Today, anyone can open a trading account and buy a stock. Investors are no longer constrained by high commissions and minimum account balances. So buying a stock or investing in the stock market has become incredibly simple over the years. However, deciding when to sell a stock, take a profit or book a loss is still as hard as it ever was.
Is it time to sell?
Over the years I’ve realised that deciding when to sell a stock is perhaps the most difficult part of investing. Sell too early, and you can miss out on a huge profit. Sell too late, and you can see gains erased or losses grow as the market moves against you.
Unfortunately, deciding when to sell a stock isn’t a precise art. You’ll never be able to pick the top or bottom of a market with any degree of accuracy, so there’s little point trying. It’s best to leave the market timing to traders, who have more experience trying to decipher market movements.
Long-term thinkers need to take a long-term view of equity investments. Just because a stock is down 5% in one day is no reason to sell. That said, some people also use long-term investing as an excuse not to sell a stock when an investment case changes, and this is a terrible decision.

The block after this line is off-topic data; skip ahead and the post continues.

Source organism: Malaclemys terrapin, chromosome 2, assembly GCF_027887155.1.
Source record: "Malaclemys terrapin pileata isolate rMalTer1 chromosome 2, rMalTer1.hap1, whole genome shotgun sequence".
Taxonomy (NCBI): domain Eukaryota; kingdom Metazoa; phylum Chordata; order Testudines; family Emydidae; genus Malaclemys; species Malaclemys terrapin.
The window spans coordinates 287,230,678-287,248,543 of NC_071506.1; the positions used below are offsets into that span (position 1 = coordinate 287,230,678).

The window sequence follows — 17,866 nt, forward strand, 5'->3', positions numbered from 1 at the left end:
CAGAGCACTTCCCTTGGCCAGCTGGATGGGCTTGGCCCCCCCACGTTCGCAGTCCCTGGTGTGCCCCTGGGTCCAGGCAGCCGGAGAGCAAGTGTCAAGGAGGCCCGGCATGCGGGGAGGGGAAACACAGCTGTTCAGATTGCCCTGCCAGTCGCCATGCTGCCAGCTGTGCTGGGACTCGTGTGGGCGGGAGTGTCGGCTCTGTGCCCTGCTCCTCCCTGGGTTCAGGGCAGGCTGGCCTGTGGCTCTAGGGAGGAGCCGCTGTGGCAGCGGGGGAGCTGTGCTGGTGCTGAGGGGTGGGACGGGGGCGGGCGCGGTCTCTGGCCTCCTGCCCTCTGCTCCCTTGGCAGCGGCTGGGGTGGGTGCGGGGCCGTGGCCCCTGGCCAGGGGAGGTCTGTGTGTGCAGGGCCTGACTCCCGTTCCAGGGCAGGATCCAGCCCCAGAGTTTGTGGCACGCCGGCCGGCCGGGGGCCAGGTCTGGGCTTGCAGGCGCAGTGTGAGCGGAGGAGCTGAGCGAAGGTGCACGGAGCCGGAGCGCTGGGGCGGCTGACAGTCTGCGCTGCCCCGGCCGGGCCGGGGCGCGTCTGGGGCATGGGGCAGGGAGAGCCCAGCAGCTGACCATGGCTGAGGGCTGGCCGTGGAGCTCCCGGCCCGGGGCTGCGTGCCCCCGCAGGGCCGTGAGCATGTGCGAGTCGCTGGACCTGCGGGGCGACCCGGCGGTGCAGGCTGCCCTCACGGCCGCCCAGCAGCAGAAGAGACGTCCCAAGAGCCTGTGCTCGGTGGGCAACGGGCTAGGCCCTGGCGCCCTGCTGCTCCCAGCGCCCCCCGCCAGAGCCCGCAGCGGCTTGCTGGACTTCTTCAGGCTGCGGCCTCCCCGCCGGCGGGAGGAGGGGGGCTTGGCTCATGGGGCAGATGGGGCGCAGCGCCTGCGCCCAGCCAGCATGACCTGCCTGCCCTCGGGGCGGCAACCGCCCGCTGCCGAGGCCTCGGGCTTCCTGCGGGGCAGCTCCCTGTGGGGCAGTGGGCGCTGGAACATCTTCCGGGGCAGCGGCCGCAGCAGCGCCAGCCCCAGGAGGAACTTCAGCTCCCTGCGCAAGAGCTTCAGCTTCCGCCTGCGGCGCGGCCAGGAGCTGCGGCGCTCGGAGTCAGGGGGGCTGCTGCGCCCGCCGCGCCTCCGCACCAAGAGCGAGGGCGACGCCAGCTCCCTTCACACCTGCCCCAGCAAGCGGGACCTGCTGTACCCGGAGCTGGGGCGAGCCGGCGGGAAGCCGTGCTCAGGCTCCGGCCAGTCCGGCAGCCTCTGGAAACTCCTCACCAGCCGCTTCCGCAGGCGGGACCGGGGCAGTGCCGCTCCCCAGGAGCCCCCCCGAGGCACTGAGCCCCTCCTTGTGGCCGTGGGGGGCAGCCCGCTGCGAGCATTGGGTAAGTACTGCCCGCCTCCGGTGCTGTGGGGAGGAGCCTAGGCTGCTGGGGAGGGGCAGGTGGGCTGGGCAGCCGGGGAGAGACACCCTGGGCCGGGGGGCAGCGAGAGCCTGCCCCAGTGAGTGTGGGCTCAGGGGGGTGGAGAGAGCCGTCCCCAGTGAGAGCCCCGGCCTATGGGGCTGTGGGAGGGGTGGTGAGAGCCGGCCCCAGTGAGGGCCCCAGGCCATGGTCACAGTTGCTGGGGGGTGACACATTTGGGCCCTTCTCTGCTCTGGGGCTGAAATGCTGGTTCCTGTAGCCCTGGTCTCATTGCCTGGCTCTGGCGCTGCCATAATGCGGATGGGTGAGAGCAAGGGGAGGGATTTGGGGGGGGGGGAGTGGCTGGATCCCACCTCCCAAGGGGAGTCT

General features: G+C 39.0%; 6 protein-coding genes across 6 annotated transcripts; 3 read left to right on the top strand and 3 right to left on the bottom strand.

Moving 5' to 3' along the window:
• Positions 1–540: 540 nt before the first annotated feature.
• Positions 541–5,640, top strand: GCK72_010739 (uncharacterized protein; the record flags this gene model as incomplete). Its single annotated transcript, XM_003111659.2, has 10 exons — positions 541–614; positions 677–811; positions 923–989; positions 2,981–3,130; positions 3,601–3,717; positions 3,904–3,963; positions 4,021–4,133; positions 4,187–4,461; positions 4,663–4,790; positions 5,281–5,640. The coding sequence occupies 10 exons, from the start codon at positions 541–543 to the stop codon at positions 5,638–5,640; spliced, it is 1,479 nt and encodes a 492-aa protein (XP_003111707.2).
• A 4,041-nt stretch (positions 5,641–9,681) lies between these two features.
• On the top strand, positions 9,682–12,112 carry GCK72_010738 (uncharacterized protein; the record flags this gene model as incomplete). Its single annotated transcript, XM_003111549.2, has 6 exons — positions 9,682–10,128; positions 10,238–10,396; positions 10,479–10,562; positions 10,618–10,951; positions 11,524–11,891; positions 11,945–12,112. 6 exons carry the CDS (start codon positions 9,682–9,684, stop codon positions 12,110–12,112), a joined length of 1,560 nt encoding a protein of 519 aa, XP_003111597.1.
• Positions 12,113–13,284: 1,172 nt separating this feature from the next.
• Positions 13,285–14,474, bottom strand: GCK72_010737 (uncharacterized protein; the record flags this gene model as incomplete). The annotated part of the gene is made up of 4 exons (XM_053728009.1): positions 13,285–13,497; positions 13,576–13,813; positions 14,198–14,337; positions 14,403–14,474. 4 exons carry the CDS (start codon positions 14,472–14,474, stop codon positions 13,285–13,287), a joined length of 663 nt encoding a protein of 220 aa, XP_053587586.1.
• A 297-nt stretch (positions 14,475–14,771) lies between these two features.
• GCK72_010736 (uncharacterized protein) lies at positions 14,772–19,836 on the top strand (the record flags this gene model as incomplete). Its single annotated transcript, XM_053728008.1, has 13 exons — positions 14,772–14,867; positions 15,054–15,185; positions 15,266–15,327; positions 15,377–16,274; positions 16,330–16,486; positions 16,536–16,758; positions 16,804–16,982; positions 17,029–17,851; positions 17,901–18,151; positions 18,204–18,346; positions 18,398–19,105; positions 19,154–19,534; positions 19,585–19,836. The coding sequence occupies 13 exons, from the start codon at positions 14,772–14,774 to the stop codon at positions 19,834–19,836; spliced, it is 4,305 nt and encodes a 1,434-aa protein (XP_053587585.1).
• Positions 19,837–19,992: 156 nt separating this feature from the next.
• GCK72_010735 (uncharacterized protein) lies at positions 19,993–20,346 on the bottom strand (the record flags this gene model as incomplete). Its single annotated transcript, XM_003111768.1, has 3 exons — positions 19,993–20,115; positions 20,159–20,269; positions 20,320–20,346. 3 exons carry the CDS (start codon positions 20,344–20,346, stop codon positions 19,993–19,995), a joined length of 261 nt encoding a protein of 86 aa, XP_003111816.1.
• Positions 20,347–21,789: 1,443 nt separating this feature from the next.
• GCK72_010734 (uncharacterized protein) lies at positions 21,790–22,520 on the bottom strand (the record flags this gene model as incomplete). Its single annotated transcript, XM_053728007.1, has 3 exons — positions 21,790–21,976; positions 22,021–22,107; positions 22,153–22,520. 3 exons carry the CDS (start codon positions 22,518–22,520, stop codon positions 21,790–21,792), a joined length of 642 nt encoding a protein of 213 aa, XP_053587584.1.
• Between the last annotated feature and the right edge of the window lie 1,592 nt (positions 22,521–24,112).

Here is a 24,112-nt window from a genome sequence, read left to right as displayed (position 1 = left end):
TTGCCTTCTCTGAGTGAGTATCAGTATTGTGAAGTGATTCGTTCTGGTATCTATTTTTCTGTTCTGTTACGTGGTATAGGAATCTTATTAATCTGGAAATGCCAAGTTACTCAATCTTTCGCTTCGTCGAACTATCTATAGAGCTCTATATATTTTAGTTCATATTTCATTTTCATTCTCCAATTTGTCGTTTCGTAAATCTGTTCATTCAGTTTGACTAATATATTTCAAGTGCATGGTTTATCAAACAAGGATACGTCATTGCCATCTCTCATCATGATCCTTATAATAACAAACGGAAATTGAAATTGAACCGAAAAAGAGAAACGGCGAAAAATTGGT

Three reasons to exit
There are three main reasons for a long-term investor to sell a stock. The first and most important is management deceit. If an investor has reason to believe that a company’s management has lied about the firm’s financial profile or business prospects, there’s a good argument to sell the stock and never look back. Management has a duty to look after shareholders’ capital as those shareholders are ultimately a public company’s owners and should be kept informed. But if management misleads its owners, why should the owners continue to hold the business as part of their portfolio. What else has management lied about to keep other stakeholders happy?
The second reason to consider selling an equity holding is if your initial investment thesis no longer holds true. If a company has changed its business model, diversified into an industry you can’t understand or chased growth at any price, your original investment thesis may no longer apply. In this scenario, there’s no shame in selling. Investing in something you don’t understand can quickly lead to losses, and if you no longer understand part of the business you own, or where it’s heading, it could be time to sell up and move on.
The third reason to justify selling a stock is simply that you’ve found something better out there. Investing is about picking the best opportunities with the highest reward and least risk. If a stock you’ve had your eye on for some time drops 20% for no reason, it would be mad not to capitalise on the opportunity, which may require selling another holding. In the long-term, this decision may likely be the correct one.
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Rupert Hargreaves has no position in any shares mentioned. The Motley Fool UK has no position in any of the shares mentioned. We Fools don't all hold the same opinions, but we all believe that considering a diverse range of insights makes us better investors.